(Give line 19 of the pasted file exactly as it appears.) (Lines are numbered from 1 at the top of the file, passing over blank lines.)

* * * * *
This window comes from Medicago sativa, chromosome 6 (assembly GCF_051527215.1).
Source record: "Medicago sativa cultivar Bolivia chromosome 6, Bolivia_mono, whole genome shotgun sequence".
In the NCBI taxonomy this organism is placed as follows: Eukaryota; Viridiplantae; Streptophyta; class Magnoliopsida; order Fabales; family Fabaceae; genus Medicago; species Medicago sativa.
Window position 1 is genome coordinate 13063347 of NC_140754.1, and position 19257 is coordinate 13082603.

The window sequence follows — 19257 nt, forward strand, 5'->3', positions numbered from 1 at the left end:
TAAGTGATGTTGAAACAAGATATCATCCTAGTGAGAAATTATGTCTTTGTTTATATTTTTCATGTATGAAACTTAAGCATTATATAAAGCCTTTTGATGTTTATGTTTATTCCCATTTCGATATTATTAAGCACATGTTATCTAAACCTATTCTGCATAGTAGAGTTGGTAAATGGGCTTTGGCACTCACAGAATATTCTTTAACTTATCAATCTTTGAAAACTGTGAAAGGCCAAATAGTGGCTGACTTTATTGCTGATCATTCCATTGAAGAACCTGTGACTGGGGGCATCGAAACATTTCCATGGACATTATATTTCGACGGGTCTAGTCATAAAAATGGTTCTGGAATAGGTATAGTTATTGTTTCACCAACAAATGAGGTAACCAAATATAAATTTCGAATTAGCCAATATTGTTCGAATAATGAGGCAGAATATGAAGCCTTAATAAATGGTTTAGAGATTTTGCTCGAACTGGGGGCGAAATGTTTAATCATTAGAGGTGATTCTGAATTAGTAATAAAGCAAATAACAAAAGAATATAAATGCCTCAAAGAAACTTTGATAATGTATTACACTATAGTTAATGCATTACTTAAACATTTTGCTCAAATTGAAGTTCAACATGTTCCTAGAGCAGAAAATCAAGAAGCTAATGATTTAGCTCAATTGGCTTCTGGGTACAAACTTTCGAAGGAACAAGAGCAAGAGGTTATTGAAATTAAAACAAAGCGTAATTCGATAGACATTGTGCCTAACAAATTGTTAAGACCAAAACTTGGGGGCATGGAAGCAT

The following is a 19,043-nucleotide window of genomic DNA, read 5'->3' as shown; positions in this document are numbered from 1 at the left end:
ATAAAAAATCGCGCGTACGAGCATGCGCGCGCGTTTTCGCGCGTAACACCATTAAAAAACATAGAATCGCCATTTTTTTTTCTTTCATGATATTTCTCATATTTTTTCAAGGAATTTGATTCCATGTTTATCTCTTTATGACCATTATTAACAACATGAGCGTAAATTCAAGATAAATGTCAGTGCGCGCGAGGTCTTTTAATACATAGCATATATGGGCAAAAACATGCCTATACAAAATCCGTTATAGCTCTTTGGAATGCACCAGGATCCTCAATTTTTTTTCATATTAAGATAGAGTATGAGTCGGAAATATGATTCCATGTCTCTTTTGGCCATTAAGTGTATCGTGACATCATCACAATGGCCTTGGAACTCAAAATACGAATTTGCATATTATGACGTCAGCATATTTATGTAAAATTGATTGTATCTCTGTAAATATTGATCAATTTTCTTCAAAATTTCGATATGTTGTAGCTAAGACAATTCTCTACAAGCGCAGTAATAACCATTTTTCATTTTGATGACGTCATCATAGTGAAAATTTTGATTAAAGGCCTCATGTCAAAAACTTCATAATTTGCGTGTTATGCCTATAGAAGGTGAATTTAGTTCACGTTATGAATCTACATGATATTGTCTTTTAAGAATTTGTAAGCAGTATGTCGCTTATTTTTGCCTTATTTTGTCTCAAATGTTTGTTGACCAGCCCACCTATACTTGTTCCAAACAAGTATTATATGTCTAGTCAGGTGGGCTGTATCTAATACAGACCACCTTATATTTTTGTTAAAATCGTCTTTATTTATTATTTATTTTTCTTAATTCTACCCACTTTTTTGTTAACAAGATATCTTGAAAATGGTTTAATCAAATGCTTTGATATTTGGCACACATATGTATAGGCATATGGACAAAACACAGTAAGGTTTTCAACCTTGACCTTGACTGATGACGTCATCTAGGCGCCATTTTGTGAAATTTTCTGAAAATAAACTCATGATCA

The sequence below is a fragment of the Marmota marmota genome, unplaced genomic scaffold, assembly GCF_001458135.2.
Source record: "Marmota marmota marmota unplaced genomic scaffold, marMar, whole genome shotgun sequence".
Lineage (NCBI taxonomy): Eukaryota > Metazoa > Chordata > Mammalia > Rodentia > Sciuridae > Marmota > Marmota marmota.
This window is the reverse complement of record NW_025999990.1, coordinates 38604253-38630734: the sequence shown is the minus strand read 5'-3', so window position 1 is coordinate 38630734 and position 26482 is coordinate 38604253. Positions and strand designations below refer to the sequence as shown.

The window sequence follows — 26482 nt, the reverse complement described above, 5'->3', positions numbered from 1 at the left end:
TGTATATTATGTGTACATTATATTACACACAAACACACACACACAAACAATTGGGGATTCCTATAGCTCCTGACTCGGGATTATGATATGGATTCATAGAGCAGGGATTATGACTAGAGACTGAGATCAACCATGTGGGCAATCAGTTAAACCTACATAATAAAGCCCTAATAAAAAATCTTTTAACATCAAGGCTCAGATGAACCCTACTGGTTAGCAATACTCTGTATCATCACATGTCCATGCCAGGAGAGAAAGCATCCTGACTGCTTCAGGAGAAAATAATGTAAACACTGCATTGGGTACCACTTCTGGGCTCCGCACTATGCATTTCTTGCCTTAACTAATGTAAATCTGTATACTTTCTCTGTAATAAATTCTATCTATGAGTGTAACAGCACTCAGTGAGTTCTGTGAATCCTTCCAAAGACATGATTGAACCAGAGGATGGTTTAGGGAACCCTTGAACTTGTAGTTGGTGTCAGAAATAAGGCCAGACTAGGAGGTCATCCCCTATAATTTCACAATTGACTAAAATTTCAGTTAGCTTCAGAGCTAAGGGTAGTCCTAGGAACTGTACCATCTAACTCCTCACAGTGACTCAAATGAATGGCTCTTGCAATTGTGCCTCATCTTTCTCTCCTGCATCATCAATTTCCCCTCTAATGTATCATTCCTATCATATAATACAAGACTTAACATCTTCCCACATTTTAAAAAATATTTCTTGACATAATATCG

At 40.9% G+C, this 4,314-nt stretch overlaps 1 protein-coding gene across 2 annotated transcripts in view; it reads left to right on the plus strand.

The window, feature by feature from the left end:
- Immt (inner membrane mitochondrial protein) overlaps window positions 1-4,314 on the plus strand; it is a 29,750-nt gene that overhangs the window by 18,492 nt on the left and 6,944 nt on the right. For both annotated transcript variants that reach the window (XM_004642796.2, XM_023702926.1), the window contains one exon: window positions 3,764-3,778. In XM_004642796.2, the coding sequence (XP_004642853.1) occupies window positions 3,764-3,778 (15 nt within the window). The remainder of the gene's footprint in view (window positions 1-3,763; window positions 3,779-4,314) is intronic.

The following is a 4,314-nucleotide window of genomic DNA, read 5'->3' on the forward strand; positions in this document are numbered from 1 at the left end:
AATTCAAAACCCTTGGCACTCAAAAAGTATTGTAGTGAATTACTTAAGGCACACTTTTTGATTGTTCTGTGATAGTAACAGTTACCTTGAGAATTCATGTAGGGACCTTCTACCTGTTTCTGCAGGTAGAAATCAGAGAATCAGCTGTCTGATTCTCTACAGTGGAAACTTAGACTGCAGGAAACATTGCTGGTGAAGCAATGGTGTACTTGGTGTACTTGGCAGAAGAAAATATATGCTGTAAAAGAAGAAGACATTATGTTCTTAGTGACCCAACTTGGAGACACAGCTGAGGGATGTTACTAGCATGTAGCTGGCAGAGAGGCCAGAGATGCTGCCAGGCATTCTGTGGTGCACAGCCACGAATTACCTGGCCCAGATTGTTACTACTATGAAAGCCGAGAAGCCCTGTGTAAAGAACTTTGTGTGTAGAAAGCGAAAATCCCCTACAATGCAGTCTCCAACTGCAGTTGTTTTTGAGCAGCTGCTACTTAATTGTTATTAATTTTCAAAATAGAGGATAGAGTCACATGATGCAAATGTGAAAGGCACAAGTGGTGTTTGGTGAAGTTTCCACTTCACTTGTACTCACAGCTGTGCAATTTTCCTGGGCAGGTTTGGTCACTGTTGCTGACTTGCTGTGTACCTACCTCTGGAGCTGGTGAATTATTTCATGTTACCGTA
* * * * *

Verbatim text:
AATTCAAAACCCTTGGCACTCAAAAAGTATTGTAGTGAATTACTTAAGGCACACTTTTTGATTGTTCTGTGATAGTAACAGTTACCTTGAGAATTCATGTAGGGACCTTCTACCTGTTTCTGCAGGTAGAAATCAGAGAATCAGCTGTCTGATTCTCTACAGTGGAAACTTAGACTGCAGGAAACATTGCTGGTGAAGCAATGGTGTACTTGGTGTACTTGGCAGAAGAAAATATATGCTGTAAAAGAAGAAGACATTATGTTCTTAGTGACCCAACTTGGAGACACAGCTGAGGGATGTTACTAGCATGTAGCTGGCAGAGAGGCCAGAGATGCTGCCAGGCATTCTGTGGTGCACAGCCACGAATTACCTGGCCCAGATTGTTACTACTATGAAAGCCGAGAAGCCCTGTGTAAAGAACTTTGTGTGTAGAAAGCGAAAATCCCCTACAATGCAGTCTCCAACTGCAGTTGTTTTTGAGCAGCTGCTACTTAATTGTTATTAATTTTCAAAATAGAGGATAGAGTCACATGATGCAAATGTGAAAGGCACAAGTGGTGTTTGGTGAAGTTTCCACTTCACTTGTACTCACAGCTGTGCAATTTTCCTGGGCAGGTTTGGTCACTGTTGCTGACTTGCTGTGTACCTACCTCTGGAGCTGGTGAATTATTTCATGTTACCGTA